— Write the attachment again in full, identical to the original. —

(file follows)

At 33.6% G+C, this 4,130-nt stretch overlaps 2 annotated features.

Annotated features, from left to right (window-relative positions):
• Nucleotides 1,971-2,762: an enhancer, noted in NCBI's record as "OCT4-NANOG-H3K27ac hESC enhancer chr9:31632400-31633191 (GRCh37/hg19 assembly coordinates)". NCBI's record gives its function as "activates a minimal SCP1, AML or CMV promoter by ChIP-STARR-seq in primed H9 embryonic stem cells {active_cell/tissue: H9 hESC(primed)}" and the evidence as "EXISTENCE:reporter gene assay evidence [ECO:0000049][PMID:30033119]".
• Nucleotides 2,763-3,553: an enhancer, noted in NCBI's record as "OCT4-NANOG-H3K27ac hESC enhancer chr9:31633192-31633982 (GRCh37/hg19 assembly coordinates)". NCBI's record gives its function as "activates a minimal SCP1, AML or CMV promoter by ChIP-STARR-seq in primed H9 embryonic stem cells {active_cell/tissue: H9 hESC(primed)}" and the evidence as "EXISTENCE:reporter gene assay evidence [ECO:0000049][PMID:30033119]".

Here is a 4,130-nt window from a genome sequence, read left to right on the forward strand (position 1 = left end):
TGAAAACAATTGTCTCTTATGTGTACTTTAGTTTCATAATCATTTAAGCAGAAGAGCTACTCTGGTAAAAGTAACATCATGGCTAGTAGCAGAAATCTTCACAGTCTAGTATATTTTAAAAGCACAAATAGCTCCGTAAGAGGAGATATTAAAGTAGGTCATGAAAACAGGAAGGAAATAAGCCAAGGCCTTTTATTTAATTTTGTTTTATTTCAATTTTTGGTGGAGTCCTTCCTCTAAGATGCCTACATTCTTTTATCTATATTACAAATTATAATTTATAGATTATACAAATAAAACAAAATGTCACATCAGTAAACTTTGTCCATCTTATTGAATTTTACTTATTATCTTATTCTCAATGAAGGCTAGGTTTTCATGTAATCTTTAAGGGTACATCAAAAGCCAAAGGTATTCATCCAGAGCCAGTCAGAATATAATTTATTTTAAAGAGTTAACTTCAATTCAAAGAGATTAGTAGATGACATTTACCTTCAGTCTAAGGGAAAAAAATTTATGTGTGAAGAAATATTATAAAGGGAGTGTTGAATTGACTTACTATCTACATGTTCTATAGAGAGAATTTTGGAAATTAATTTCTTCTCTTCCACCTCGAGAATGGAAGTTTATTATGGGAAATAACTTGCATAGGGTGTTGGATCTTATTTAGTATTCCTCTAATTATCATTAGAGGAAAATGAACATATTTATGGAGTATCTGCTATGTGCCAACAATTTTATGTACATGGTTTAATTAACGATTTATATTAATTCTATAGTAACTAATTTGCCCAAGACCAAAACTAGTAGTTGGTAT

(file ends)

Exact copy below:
At 33.6% G+C, this 4,130-nt stretch overlaps 2 annotated features.

Annotated features, from left to right (window-relative positions):
• Nucleotides 1,971-2,762: an enhancer, noted in NCBI's record as "OCT4-NANOG-H3K27ac hESC enhancer chr9:31632400-31633191 (GRCh37/hg19 assembly coordinates)". NCBI's record gives its function as "activates a minimal SCP1, AML or CMV promoter by ChIP-STARR-seq in primed H9 embryonic stem cells {active_cell/tissue: H9 hESC(primed)}" and the evidence as "EXISTENCE:reporter gene assay evidence [ECO:0000049][PMID:30033119]".
• Nucleotides 2,763-3,553: an enhancer, noted in NCBI's record as "OCT4-NANOG-H3K27ac hESC enhancer chr9:31633192-31633982 (GRCh37/hg19 assembly coordinates)". NCBI's record gives its function as "activates a minimal SCP1, AML or CMV promoter by ChIP-STARR-seq in primed H9 embryonic stem cells {active_cell/tissue: H9 hESC(primed)}" and the evidence as "EXISTENCE:reporter gene assay evidence [ECO:0000049][PMID:30033119]".

Here is a 4,130-nt window from a genome sequence, read left to right on the forward strand (position 1 = left end):
TGAAAACAATTGTCTCTTATGTGTACTTTAGTTTCATAATCATTTAAGCAGAAGAGCTACTCTGGTAAAAGTAACATCATGGCTAGTAGCAGAAATCTTCACAGTCTAGTATATTTTAAAAGCACAAATAGCTCCGTAAGAGGAGATATTAAAGTAGGTCATGAAAACAGGAAGGAAATAAGCCAAGGCCTTTTATTTAATTTTGTTTTATTTCAATTTTTGGTGGAGTCCTTCCTCTAAGATGCCTACATTCTTTTATCTATATTACAAATTATAATTTATAGATTATACAAATAAAACAAAATGTCACATCAGTAAACTTTGTCCATCTTATTGAATTTTACTTATTATCTTATTCTCAATGAAGGCTAGGTTTTCATGTAATCTTTAAGGGTACATCAAAAGCCAAAGGTATTCATCCAGAGCCAGTCAGAATATAATTTATTTTAAAGAGTTAACTTCAATTCAAAGAGATTAGTAGATGACATTTACCTTCAGTCTAAGGGAAAAAAATTTATGTGTGAAGAAATATTATAAAGGGAGTGTTGAATTGACTTACTATCTACATGTTCTATAGAGAGAATTTTGGAAATTAATTTCTTCTCTTCCACCTCGAGAATGGAAGTTTATTATGGGAAATAACTTGCATAGGGTGTTGGATCTTATTTAGTATTCCTCTAATTATCATTAGAGGAAAATGAACATATTTATGGAGTATCTGCTATGTGCCAACAATTTTATGTACATGGTTTAATTAACGATTTATATTAATTCTATAGTAACTAATTTGCCCAAGACCAAAACTAGTAGTTGGTAT